Monday Woodworking 101 - Hand Sawing And 1st/2nd/3rd Cuts
Monday Woodworking 101 - Hand Crosscut Sawing and 1st/2nd/3rd class cuts
First Class Cuts refer to cuts that are made in the most sensitive of ways, on cuts that will be part of the joint that will show in the final phase of the joint.
Second Class Cuts refer to cuts that are made as part of joinery and are sensitive in nature, but may not be directly viewed as part of the final piece. Think tenons and half lap joints, etc.
Third Class Cuts refer to cuts that are made early on in the process and are meant to dimension lumber to a close to final size. The name of the game here is speed and efficiency.
First Class Cut
Second Class Cut
Third Class Cut
The tools of the trade:
- Third Class Sawing Tools
- First/Second Class Sawing Tools
- Sharp Chisel
- Saw Bench Hook
- Precision Square
- Crosscut/Carcass Saw
- Making Knife
Third class sawing is all about speed and getting the lumber close to the final dimensions. You're not worried about getting that perfect show quality cut here, but rather just get everything roughly sized so it can be cleaned up in the future cuts. The tools of choice here are a pencil, some measuring tool, and an aggressive crosscut saw (in this case, a crosscut panel saw).
Mark your line. Remember, speed is the key here and you can use a pencil. Even just connecting measurements across a piece is fine.
Secure your piece to something that's stable and gives you a good cutting surface. A sawbench is best here, but I still haven't made one. I know right...
What I was trying to show here is to put your thumbnail against the line, which forces the saw against the waste side of the line. Take a couple light backstrokes to start the cut.
There we go, the cut is started. Start to take some strokes at about a 30 degree angle until your cut is finished.
Rough, but only took a second or two. Not to fret though, we'll clean this up in the future cuts.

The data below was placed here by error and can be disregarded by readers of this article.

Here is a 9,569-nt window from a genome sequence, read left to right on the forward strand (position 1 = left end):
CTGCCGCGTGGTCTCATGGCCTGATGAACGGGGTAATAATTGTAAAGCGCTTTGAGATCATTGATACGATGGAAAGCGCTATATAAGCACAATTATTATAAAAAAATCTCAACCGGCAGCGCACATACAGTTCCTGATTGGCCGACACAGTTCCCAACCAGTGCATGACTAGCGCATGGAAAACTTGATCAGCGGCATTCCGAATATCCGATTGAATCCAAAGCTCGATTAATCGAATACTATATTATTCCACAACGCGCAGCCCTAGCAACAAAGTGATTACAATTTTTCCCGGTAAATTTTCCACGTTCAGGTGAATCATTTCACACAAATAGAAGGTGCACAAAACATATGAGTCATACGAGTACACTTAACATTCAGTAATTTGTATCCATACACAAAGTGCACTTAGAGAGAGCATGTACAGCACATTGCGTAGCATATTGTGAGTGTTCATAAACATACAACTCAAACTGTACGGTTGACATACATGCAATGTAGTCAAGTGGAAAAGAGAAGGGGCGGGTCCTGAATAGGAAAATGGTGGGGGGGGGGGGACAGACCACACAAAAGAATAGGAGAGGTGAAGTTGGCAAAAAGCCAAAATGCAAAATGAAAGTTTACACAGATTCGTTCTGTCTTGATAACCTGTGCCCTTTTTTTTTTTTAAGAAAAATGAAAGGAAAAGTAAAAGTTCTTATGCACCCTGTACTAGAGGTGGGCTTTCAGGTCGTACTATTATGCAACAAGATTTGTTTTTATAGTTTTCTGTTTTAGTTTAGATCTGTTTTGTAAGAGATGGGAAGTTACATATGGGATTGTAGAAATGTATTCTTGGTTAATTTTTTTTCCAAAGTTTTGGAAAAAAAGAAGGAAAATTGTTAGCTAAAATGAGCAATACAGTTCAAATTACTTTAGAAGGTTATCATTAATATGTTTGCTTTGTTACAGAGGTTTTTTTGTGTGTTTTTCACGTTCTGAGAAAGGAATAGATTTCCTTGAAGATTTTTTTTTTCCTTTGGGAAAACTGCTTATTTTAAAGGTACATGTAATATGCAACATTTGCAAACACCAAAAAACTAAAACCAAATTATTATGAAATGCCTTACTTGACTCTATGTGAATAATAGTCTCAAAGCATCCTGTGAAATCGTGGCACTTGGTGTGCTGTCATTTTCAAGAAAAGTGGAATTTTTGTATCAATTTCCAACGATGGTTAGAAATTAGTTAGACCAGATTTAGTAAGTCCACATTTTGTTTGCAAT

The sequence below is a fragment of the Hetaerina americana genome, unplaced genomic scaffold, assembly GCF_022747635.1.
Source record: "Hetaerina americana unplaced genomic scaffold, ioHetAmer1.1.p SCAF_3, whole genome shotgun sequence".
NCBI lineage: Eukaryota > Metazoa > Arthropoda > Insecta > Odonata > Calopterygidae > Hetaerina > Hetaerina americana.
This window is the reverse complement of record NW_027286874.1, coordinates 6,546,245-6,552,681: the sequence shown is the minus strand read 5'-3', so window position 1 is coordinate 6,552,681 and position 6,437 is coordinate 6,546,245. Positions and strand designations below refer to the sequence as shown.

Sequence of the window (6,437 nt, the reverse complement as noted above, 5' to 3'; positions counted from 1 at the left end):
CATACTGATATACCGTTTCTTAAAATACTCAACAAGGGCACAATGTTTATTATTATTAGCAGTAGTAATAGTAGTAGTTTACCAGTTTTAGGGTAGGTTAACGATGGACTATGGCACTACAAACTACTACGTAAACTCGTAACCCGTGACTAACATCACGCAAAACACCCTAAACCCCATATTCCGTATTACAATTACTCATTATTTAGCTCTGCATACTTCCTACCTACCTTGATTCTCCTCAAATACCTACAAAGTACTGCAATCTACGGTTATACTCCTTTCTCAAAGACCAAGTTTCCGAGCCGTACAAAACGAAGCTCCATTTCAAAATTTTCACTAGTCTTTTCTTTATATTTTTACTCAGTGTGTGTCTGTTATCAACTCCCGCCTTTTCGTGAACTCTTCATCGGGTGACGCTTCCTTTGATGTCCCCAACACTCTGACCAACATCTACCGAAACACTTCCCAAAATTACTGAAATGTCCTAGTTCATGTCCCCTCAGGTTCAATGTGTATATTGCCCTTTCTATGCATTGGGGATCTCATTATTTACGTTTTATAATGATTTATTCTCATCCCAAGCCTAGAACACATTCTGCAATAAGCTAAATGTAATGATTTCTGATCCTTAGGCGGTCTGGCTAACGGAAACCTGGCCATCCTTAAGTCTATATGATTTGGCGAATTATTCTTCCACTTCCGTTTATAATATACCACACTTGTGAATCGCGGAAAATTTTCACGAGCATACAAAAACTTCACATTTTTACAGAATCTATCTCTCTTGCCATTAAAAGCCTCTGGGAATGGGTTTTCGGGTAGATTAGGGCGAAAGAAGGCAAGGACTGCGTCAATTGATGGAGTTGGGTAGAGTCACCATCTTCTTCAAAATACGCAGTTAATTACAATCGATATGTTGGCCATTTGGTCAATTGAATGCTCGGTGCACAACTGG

In First & Second class cuts, we use a marking knife (or sharp edge) and a precision square to make the line. Place the square flat against your reference surface and take a very light pass with the knife to start a line. Then take a couple passes with progressively more pressure to establish a nice deep line. This works to sever the fibers and leave the show cut nice and clean of tear-out.
A nice crisp knife line has been formed.
Place the piece against your bench hook. Use a sharp chisel and light hand pressure to form a small channel or "V" against the line furthest away from you.
Place the saw in the new "V" and start taking back strokes with very light pressure. Work your way from the corner furthest away from you towards the corner closest to you. Once you start getting close, take a couple forward strokes and connect the front and back lines.
A pretty clean Second Class Cut.
For a First Class Cut, only the finest of showing quality cuts, use a sharp chisel to define a gulley or "V" along not just the furthest corner of the line - but along the entire line. The objective here is to create a kerf for the saw to ride in and a nice clean edge along the show edge of the cut.
Gulley or "V" formed. Now to be honest here, I grabbed the closest chisel I had on hand which wasn't exactly the sharpest chisel after being beaten into Purpleheart for weeks. With a nice sharp chisel and only slight hand pressure (DO NOT beat on this with a mallet), you should be able to get a nice clean V here.
A pretty clean First Class Cut.
Another angle of a pretty clean First Class Cut.